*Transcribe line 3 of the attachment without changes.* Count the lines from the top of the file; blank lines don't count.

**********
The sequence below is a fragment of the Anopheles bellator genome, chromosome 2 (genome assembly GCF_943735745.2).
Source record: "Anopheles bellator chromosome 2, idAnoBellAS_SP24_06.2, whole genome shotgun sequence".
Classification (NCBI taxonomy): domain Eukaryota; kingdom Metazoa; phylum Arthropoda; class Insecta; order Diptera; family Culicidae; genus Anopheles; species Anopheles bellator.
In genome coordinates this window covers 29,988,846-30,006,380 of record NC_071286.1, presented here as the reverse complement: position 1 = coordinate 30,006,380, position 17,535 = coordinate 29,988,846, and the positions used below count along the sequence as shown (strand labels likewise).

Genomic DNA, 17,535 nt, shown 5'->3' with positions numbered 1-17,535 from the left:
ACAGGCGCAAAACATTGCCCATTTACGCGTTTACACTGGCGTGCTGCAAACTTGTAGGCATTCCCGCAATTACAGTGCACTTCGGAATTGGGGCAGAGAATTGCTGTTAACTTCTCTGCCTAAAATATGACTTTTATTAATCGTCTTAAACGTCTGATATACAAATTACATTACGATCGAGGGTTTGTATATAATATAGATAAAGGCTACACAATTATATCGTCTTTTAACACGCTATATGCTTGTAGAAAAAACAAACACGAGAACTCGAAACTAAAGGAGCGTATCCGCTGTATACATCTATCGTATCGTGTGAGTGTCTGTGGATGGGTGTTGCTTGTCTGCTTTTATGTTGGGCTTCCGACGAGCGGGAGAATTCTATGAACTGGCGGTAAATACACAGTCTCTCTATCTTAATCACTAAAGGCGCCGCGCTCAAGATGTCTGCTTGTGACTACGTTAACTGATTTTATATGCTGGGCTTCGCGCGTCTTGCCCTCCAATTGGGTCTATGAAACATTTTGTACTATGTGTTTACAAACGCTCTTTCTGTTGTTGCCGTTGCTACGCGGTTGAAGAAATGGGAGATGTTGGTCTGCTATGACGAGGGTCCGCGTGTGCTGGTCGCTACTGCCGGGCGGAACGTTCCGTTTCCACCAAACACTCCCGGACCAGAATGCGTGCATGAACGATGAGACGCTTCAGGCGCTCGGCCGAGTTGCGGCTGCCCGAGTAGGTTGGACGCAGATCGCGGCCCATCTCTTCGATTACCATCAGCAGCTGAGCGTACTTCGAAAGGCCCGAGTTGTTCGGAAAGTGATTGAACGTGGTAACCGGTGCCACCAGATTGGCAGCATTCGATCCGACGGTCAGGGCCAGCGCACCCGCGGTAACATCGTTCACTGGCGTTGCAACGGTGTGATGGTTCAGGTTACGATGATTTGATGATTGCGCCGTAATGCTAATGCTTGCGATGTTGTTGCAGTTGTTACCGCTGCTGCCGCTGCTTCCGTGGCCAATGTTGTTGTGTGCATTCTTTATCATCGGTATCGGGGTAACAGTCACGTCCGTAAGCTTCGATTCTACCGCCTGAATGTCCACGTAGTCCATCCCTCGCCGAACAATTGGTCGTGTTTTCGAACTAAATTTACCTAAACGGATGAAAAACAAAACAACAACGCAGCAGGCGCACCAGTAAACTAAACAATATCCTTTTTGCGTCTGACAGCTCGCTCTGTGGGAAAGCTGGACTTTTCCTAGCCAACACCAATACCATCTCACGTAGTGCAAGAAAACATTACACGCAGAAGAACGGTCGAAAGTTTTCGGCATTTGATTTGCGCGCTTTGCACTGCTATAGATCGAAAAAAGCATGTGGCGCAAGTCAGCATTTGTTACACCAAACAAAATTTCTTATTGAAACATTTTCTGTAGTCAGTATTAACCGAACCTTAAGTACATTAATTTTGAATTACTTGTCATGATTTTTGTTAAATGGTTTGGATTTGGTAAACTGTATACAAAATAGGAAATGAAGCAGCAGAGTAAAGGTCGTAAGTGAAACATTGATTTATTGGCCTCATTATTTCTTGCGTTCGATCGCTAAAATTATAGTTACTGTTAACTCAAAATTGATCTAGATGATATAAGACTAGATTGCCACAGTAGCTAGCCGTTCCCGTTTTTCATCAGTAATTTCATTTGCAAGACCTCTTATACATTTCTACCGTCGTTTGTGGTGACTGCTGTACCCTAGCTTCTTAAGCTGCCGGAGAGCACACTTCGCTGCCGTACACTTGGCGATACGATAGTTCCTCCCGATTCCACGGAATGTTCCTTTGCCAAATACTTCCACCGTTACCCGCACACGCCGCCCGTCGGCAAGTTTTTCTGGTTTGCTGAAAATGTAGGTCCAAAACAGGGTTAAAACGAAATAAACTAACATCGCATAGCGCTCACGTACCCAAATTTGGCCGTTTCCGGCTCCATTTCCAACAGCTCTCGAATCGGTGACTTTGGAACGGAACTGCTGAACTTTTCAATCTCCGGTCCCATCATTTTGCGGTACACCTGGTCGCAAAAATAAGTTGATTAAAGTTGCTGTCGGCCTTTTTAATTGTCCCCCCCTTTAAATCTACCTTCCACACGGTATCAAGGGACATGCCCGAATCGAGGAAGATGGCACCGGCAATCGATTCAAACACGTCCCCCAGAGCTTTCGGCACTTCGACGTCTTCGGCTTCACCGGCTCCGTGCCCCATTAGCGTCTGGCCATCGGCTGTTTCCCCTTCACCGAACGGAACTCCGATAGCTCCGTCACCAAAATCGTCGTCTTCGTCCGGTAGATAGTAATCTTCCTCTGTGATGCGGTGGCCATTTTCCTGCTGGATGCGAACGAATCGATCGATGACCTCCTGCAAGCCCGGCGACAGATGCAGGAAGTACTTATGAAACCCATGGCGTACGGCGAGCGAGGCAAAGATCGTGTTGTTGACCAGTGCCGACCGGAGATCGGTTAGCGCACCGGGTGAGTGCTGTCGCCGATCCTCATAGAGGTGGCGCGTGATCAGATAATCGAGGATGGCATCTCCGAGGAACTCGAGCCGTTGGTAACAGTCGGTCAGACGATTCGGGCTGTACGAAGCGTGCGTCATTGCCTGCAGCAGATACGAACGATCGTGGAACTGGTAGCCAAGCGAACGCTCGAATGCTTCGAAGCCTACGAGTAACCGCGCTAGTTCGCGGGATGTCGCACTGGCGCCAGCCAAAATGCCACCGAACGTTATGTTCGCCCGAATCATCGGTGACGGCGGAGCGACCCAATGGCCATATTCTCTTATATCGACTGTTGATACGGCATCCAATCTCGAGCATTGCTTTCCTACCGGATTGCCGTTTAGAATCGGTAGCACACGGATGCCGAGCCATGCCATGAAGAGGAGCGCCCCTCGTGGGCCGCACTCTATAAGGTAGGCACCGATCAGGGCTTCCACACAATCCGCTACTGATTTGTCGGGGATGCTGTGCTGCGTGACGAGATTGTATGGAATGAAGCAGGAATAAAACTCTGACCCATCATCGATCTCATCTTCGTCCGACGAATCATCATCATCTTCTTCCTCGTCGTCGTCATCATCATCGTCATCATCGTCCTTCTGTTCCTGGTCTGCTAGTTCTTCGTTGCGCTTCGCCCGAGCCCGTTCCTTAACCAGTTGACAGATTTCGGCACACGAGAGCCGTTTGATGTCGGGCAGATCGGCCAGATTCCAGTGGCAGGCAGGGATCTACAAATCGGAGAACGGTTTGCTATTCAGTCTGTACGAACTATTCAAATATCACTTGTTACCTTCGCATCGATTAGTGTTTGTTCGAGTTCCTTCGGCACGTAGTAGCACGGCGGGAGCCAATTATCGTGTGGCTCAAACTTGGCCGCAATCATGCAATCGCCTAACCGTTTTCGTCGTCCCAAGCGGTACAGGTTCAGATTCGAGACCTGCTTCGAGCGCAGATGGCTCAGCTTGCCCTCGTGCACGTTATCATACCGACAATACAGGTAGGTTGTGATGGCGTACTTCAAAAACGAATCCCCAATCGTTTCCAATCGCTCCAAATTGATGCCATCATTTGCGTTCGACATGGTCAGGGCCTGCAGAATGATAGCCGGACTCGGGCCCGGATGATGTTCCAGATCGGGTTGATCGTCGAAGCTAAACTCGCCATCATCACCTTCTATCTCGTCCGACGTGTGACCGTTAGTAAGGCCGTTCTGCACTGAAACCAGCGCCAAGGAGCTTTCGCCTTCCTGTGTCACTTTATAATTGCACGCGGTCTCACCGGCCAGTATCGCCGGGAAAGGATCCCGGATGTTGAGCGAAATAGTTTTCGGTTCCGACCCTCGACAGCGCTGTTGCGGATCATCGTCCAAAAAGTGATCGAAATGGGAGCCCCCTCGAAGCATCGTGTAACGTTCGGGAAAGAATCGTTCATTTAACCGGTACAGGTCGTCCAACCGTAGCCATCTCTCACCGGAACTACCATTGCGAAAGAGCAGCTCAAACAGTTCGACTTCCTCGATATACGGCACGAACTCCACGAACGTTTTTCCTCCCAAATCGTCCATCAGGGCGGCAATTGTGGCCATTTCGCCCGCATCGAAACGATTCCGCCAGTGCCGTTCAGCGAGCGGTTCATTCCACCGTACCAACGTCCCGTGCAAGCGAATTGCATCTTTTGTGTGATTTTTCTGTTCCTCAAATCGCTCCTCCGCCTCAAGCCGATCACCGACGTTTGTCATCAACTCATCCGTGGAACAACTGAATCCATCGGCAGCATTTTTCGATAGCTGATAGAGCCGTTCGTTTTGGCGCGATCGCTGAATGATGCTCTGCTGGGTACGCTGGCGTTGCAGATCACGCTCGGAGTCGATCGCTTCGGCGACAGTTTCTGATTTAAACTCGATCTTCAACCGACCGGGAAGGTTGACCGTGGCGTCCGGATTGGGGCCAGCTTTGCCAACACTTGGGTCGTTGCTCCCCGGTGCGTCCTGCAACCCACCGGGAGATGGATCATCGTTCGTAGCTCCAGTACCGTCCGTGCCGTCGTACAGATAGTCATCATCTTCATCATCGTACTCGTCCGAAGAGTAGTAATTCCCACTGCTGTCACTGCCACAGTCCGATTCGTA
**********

Classification (NCBI taxonomy): domain Eukaryota; kingdom Metazoa; phylum Arthropoda; class Insecta; order Diptera; family Culicidae; genus Anopheles; species Anopheles bellator.